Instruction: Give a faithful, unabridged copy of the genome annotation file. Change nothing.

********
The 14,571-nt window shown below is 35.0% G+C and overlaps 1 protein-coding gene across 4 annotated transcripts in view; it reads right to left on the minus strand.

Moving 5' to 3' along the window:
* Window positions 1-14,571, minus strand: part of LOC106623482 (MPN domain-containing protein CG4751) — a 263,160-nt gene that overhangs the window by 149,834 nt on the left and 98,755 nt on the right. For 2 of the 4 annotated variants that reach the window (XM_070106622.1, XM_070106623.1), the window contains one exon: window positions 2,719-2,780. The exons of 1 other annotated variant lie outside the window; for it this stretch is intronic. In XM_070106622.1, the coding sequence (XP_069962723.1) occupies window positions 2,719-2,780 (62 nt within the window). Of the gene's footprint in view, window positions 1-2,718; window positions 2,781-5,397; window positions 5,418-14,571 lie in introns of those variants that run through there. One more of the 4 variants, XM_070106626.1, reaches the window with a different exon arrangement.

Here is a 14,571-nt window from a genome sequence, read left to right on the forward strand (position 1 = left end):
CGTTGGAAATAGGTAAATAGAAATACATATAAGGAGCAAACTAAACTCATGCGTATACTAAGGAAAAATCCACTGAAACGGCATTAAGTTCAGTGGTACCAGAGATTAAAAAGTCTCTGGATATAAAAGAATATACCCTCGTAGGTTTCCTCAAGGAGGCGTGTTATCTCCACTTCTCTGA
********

The 14,571-nt window shown below is 35.0% G+C and overlaps 1 protein-coding gene across 4 annotated transcripts in view; it reads right to left on the minus strand.

Moving 5' to 3' along the window:
* Window positions 1-14,571, minus strand: part of LOC106623482 (MPN domain-containing protein CG4751) — a 263,160-nt gene that overhangs the window by 149,834 nt on the left and 98,755 nt on the right. For 2 of the 4 annotated variants that reach the window (XM_070106622.1, XM_070106623.1), the window contains one exon: window positions 2,719-2,780. The exons of 1 other annotated variant lie outside the window; for it this stretch is intronic. In XM_070106622.1, the coding sequence (XP_069962723.1) occupies window positions 2,719-2,780 (62 nt within the window). Of the gene's footprint in view, window positions 1-2,718; window positions 2,781-5,397; window positions 5,418-14,571 lie in introns of those variants that run through there. One more of the 4 variants, XM_070106626.1, reaches the window with a different exon arrangement.

Here is a 14,571-nt window from a genome sequence, read left to right on the forward strand (position 1 = left end):
CGTTGGAAATAGGTAAATAGAAATACATATAAGGAGCAAACTAAACTCATGCGTATACTAAGGAAAAATCCACTGAAACGGCATTAAGTTCAGTGGTACCAGAGATTAAAAAGTCTCTGGATATAAAAGAATATACCCTCGTAGGTTTCCTCAAGGAGGCGTGTTATCTCCACTTCTCTGA